Melon-fed, $350 chickens in diapers roam bay area yards how long do you cook salmon fillets

Here in the bay area, you’ve got haves and have-nots, and one thing the haves have is the wherewithal to spend ludicrous amounts of loot on boutique barnyard critters.

We speak of chickens, but not just any chickens. Some might hone their feed-scattering skills on the humble rhode island red, but this is a region where folks aim high.

And that can mean a jersey giant, or a golden-laced, bearded polish, even an endangered dorking, according to a new report that credited the mercury news with spotting the emerging silicon valley backyard-chicken trend back in 2015 — before it was co-opted by wealthy poultry-poseurs.

“in the bay area — where the nation’s preeminent local food movement overlaps with the nation’s tech elite — egg-laying chickens are now a trendy, eco-conscious humblebrag on par with driving a tesla,” the washington post reported last week.


These days, bay area chicken-wrangling hobbyists are spending as much as $350 for a bird, $20,000 for a high-tech coop and $225 an hour for a “chicken whisperer” consultant, according to the post.Post reported

“it’s not uncommon here to see chickens roaming in their owners’ homes or even roosting in bedrooms, often with diapers on,” chicken whisperer leslie citroen, 54, told the newspaper.

A contra costa county employee said she and her software engineer husband are “obsessed” with chickens to the point of embarrassment. The couple have 10, and they’ve replaced the woman’s desire for more children, the post reported.

As might be expected from chickenists and chickenistas in the tech capital of the universe, housing backyard birds here is often not a matter of hammering together scrap lumber and metal screening. Coops may feature solar panels, automatic doors and “video cameras that allow owners to check on their beloved birds remotely,” according to the post.

A redwood city chickeneer told the paper he used an app on his smartphone to control his coop’s temperature, ventilation and lighting. The man is fond of sharing videos of his birds, and particularly recommends the bed-time action when they “jostle for position before settling down,” the post reported.Post reported

Pampering, naturally, is called for. One chicken owner told the post she wouldn’t eat baked chicken in front of her three birds, and another said by email that she registered her one-eyed, cross-beaked rooster as an emotional support animal and gives him a weekly bath, followed by a blow dry “which he LOVES.”

And there can be hazards specific to chickens living in wealthy enclaves. One “beloved” bird ventured into a marin county backyard pool, with fatal consequences, citroen said.

Here in the bay area, you’ve got haves and have-nots, and one thing the haves have is the wherewithal to spend ludicrous amounts of loot on boutique barnyard critters.

We speak of chickens, but not just any chickens. Some might hone their feed-scattering skills on the humble rhode island red, but this is a region where folks aim high.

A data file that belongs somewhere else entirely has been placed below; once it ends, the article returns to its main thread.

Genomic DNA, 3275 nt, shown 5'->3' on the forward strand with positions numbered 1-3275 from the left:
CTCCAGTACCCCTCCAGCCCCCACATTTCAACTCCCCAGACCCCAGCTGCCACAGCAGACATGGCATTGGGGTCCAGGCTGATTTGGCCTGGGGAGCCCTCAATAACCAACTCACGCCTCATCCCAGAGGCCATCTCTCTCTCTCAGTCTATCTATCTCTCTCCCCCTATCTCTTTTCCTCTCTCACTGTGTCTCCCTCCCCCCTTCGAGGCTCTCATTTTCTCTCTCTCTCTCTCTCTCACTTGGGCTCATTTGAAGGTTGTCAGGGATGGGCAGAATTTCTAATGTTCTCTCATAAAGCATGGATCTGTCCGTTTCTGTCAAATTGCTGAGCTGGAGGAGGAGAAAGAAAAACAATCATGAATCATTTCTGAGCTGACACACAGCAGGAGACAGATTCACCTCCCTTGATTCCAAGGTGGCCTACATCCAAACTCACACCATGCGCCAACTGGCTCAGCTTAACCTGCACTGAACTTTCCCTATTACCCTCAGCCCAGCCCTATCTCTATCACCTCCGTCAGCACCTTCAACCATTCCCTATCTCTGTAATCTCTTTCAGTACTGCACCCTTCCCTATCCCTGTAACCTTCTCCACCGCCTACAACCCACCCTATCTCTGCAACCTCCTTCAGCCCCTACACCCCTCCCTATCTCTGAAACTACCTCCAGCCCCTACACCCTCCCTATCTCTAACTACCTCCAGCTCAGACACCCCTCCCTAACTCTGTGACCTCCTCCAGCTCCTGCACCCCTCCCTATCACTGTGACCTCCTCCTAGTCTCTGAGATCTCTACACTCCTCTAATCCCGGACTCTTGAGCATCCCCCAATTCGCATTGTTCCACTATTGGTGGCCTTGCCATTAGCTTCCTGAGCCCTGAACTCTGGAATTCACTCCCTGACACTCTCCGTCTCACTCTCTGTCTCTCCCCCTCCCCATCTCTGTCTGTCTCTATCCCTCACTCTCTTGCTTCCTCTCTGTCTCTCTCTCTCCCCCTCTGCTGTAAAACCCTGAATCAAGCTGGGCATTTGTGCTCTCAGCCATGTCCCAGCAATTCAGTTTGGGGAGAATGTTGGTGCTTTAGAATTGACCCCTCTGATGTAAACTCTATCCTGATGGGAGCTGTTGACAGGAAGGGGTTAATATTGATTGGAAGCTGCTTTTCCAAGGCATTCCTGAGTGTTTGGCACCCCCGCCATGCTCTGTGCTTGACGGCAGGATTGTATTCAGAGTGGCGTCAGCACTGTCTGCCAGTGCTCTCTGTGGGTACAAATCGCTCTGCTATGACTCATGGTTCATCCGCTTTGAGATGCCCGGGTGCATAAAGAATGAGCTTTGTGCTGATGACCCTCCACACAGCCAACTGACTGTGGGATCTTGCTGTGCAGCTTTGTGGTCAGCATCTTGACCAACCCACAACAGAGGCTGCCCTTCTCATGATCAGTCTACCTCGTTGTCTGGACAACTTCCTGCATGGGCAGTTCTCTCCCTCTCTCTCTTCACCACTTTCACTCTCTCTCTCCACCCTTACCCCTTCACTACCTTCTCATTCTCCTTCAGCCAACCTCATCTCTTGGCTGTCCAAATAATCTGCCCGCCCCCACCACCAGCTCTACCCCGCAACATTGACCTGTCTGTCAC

And that can mean a jersey giant, or a golden-laced, bearded polish, even an endangered dorking, according to a new report that credited the mercury news with spotting the emerging silicon valley backyard-chicken trend back in 2015 — before it was co-opted by wealthy poultry-poseurs.“beloved” bird

“in the bay area — where the nation’s preeminent local food movement overlaps with the nation’s tech elite — egg-laying chickens are now a trendy, eco-conscious humblebrag on par with driving a tesla,” the washington post reported last week.

These days, bay area chicken-wrangling hobbyists are spending as much as $350 for a bird, $20,000 for a high-tech coop and $225 an hour for a “chicken whisperer” consultant, according to the post.

“it’s not uncommon here to see chickens roaming in their owners’ homes or even roosting in bedrooms, often with diapers on,” chicken whisperer leslie citroen, 54, told the newspaper.

A contra costa county employee said she and her software engineer husband are “obsessed” with chickens to the point of embarrassment. The couple have 10, and they’ve replaced the woman’s desire for more children, the post reported.

As might be expected from chickenists and chickenistas in the tech capital of the universe, housing backyard birds here is often not a matter of hammering together scrap lumber and metal screening.Post reported coops may feature solar panels, automatic doors and “video cameras that allow owners to check on their beloved birds remotely,” according to the post.

A redwood city chickeneer told the paper he used an app on his smartphone to control his coop’s temperature, ventilation and lighting. The man is fond of sharing videos of his birds, and particularly recommends the bed-time action when they “jostle for position before settling down,” the post reported.

Pampering, naturally, is called for. One chicken owner told the post she wouldn’t eat baked chicken in front of her three birds, and another said by email that she registered her one-eyed, cross-beaked rooster as an emotional support animal and gives him a weekly bath, followed by a blow dry “which he LOVES.”

And there can be hazards specific to chickens living in wealthy enclaves. One “beloved” bird ventured into a marin county backyard pool, with fatal consequences, citroen said.According post